Posts Tagged ‘Apple’
I was hesitant, for good reasons, on pulling the trigger on getting an iPad Pro. I managed to locate a Space Grey 128GB version yesterday at a Best Buy location near my home (it was the only one in the City of Atlanta and suburbs across all different stores that I could get my hands on physically – one day after launch).
My primary reason for hesitation was what if I won’t put it to use – and it would be a wastage of the money. Case in point I had bought the 1st and 3rd Generation iPads – and both were used only for watching movies on flights but no real work. I had also bought a Logitech Keyboard case for the 3rd Generation iPad (the model before they switched to Lighting connectors) hoping I would do real work on it. I did use the iPad but I could have also done without it. Here were the reasons:
- Too heavy to hold in the hands and read especially in contrast to the iPad Mini or the Nexus 7 tablets.
- Did not have enough capabilities to do real work besides email mostly
My hesitation before buying the iPad Pro was also related to the Pro being big, may be bulky – and I knew reading wise it could be a challenge. None the less – I wanted a “device” that had a large screen, and could function for work and entertainment – mostly after 9 to 5. I use for my work a 15″ Retina Mac Book Pro connected to a 27″ Apple Thunderbolt Display – and everyday I would undock it and carry it around for meetings or after work.
I had mixed feelings if the iPad Pro would fill the void described above so when I bought it yesterday I mentally prepared myself that this could very well be a waste of money just like the earlier iPads were more or less.
Having spent less than 24 hours with the iPad Pro, I am pleasantly surprised that I am actually loving it, here are the reasons:
- I read on the iPad Pro last night – in my bed – while I could not hold it in my hands I propped it up against my legs folded up. It was pretty good to read on it and browse and do email last night – simply because it has a large screen.
- The display is simply awesome. And I caught up on videos that I had transferred over to the Pro
- Email, writing thsi blog post, Microsoft Office experience was much better than previous iPads – not good as a laptop but for the objective I have in mind it does the trick.
- Reading Comics on iComics App or even on the Kindle App (I had bought Calvin & Hobbes) was fantastic on the large screen.
- I don’t sketch but I like to doodle or scribble when taking notes or thinking – and it was much better to do it than any digital experience before this. I scribbled and played around with the Jot Script Pro stylus in Penultimate and with the “Pencil” in Paper by 53.
I am going to wait on getting a Smart Keyboard. The Logitech Create is supposed to be better than the Apple one but I read that it is not easy to remove the iPad Pro from the Logitech Create – and being able to go without Keyboard or with it easily is going to be the key to success for my experience with the iPad Pro.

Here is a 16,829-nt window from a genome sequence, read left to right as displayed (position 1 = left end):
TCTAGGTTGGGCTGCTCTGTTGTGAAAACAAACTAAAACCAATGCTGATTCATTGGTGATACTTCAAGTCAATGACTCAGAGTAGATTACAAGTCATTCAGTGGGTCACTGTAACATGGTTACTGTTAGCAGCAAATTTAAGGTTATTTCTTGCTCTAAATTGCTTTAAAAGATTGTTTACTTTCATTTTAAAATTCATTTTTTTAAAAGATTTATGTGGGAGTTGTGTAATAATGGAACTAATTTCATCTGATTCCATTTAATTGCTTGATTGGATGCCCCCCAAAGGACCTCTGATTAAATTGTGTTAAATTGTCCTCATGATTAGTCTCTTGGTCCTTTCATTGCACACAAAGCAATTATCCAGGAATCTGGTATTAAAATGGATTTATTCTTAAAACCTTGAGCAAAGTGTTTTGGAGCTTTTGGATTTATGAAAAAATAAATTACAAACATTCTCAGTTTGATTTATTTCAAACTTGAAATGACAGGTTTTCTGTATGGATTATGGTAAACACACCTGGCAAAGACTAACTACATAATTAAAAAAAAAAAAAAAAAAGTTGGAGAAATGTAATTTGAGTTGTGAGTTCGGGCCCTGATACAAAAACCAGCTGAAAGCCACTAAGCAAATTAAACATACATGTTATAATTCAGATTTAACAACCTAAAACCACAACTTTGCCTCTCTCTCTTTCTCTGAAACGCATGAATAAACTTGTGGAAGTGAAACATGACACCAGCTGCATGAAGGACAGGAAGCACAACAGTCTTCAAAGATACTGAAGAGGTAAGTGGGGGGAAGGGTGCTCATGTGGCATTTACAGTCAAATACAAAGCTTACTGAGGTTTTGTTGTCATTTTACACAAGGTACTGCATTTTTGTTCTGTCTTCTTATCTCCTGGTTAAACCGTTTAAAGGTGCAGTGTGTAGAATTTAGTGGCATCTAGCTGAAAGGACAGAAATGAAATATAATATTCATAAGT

I am using an Apple small Bluetooth Keyboard, and the “Compass” by Twelve South to prop up the iPad Pro.
HomeKit defines a language, API, taxonomy (albeit for IOS devices only) to discover, pair, and control home automation devices (more about it here). The technology is very interesting, but it has implications and raises questions:
1. AllSeen/AllJoyn defines a protocol for a proximal network (i.e. local to the premise) and is limited to Wi-Fi with some support for Bluetooth. HomeKit is solving a very similar if not identical challenge. What would manufacturers prefer – AllJoyn/AllSeen or HomeKit? With limited resources would they give priority to AllSeen/AllJoyn?
2. The basis of HomeKit, appears to be a common database where information on the Accessories is stored – there location within home, the common name given to them, rooms they are in etc. Would for example the IOS App for Comcast Xfinity Home or AT&T Digital Life be willing to give access to their devices to other app developers? I am willing to bet because their solutions are anchored on professionally managed security, they probably will not.
3. AT&T and Comcast (as an example because their home automation & security service is widely deployed in the US) may not open up access to devices their systems control in their IOS apps however consumer apps for Philips Hue or NetAtmo using HomeKit would probably allow access. Do you think the likes of Philips Hue or NetAtmo would be ok with that? Or would be their policy controls in place during app approval or access controls allowing some degree of control to Philips and NetAtmo as an example?
4. HomeKit will have complex scripting capabilities – going beyond what IFTTT can do. HomeKit possibly solves the software challenge much better than Revolv with its consolidated app for controlling many things through its hardware (in reality controlling the Wi-Fi or Ethernet connected devices such as Philips Hue or Sonos does not require their hardware/gateway). What role do companies like IFTTT (from a HomeAutomation perspective only, not the many other functions it provides. IFTTT has simple if-then rules only today operating through the latency of an internet connection) or Revolv play with HomeKit? Did Apple disintermediate the likes of IFTTT for Home Automation and Revolv?